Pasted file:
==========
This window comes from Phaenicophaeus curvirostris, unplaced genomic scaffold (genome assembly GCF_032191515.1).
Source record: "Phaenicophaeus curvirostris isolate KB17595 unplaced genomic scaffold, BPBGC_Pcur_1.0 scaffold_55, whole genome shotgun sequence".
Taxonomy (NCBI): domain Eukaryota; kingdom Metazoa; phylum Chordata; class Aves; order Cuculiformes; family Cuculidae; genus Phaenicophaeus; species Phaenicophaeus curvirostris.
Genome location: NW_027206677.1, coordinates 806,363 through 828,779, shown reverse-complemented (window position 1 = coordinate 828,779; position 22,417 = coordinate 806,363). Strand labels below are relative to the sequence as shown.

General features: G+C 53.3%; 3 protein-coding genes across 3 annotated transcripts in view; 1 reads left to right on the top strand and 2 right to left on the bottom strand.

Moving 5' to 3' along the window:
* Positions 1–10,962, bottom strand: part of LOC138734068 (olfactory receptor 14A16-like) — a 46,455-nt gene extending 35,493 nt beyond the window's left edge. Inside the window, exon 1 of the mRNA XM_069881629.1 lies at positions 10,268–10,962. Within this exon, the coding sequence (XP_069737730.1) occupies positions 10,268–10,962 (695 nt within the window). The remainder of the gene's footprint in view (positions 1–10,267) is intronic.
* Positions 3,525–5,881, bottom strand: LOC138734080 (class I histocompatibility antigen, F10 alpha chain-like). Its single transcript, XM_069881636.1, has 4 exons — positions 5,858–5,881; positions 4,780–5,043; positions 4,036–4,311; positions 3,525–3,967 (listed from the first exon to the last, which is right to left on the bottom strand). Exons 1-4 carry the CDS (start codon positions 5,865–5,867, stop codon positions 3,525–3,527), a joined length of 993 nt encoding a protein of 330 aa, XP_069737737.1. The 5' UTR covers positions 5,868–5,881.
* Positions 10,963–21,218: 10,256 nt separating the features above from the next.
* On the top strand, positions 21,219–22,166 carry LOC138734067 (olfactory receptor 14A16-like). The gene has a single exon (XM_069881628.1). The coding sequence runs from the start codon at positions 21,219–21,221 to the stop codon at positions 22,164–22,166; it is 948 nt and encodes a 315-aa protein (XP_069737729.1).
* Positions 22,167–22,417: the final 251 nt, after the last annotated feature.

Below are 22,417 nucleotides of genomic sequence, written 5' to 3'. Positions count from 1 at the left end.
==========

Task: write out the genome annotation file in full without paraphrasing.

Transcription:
This window comes from Phaenicophaeus curvirostris, unplaced genomic scaffold (genome assembly GCF_032191515.1).
Source record: "Phaenicophaeus curvirostris isolate KB17595 unplaced genomic scaffold, BPBGC_Pcur_1.0 scaffold_55, whole genome shotgun sequence".
Taxonomy (NCBI): domain Eukaryota; kingdom Metazoa; phylum Chordata; class Aves; order Cuculiformes; family Cuculidae; genus Phaenicophaeus; species Phaenicophaeus curvirostris.
Genome location: NW_027206677.1, coordinates 806,363 through 828,779, shown reverse-complemented (window position 1 = coordinate 828,779; position 22,417 = coordinate 806,363). Strand labels below are relative to the sequence as shown.

General features: G+C 53.3%; 3 protein-coding genes across 3 annotated transcripts in view; 1 reads left to right on the top strand and 2 right to left on the bottom strand.

Moving 5' to 3' along the window:
* Positions 1–10,962, bottom strand: part of LOC138734068 (olfactory receptor 14A16-like) — a 46,455-nt gene extending 35,493 nt beyond the window's left edge. Inside the window, exon 1 of the mRNA XM_069881629.1 lies at positions 10,268–10,962. Within this exon, the coding sequence (XP_069737730.1) occupies positions 10,268–10,962 (695 nt within the window). The remainder of the gene's footprint in view (positions 1–10,267) is intronic.
* Positions 3,525–5,881, bottom strand: LOC138734080 (class I histocompatibility antigen, F10 alpha chain-like). Its single transcript, XM_069881636.1, has 4 exons — positions 5,858–5,881; positions 4,780–5,043; positions 4,036–4,311; positions 3,525–3,967 (listed from the first exon to the last, which is right to left on the bottom strand). Exons 1-4 carry the CDS (start codon positions 5,865–5,867, stop codon positions 3,525–3,527), a joined length of 993 nt encoding a protein of 330 aa, XP_069737737.1. The 5' UTR covers positions 5,868–5,881.
* Positions 10,963–21,218: 10,256 nt separating the features above from the next.
* On the top strand, positions 21,219–22,166 carry LOC138734067 (olfactory receptor 14A16-like). The gene has a single exon (XM_069881628.1). The coding sequence runs from the start codon at positions 21,219–21,221 to the stop codon at positions 22,164–22,166; it is 948 nt and encodes a 315-aa protein (XP_069737729.1).
* Positions 22,167–22,417: the final 251 nt, after the last annotated feature.

Below are 22,417 nucleotides of genomic sequence, written 5' to 3'. Positions count from 1 at the left end.